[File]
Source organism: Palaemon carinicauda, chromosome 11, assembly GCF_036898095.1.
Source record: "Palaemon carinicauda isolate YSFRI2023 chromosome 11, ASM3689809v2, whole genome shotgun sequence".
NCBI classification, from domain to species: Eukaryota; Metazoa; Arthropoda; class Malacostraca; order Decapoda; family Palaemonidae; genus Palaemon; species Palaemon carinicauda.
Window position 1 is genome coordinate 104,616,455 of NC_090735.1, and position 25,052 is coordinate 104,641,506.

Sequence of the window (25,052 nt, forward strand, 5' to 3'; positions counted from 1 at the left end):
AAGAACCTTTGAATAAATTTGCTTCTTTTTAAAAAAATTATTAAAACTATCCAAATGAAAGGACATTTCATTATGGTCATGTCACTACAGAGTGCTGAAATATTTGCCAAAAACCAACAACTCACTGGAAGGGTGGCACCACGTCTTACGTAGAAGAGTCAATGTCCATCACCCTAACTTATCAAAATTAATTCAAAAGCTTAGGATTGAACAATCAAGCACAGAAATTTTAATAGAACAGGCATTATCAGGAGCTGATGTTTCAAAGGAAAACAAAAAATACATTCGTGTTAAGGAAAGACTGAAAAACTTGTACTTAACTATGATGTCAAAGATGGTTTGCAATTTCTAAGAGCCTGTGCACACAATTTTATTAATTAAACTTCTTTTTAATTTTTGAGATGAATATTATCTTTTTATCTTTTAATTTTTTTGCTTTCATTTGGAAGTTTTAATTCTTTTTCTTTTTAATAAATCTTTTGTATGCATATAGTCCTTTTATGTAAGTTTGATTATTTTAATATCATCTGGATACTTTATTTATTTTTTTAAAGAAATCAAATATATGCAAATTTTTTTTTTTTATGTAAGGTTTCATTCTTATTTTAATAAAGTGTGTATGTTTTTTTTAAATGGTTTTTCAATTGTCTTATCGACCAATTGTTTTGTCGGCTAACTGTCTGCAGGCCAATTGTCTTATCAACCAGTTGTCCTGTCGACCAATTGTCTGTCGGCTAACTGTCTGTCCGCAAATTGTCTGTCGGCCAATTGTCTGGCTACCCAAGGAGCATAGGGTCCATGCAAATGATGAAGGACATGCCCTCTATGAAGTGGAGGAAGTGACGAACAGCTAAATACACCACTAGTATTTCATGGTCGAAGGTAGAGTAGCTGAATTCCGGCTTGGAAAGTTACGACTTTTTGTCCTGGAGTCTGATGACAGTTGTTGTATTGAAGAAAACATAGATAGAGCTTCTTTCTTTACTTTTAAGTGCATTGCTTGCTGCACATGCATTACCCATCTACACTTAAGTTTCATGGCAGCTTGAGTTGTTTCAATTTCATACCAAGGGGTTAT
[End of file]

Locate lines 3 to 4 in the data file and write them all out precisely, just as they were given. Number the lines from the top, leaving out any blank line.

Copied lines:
NCBI classification, from domain to species: Eukaryota; Metazoa; Arthropoda; class Malacostraca; order Decapoda; family Palaemonidae; genus Palaemon; species Palaemon carinicauda.
Window position 1 is genome coordinate 104,616,455 of NC_090735.1, and position 25,052 is coordinate 104,641,506.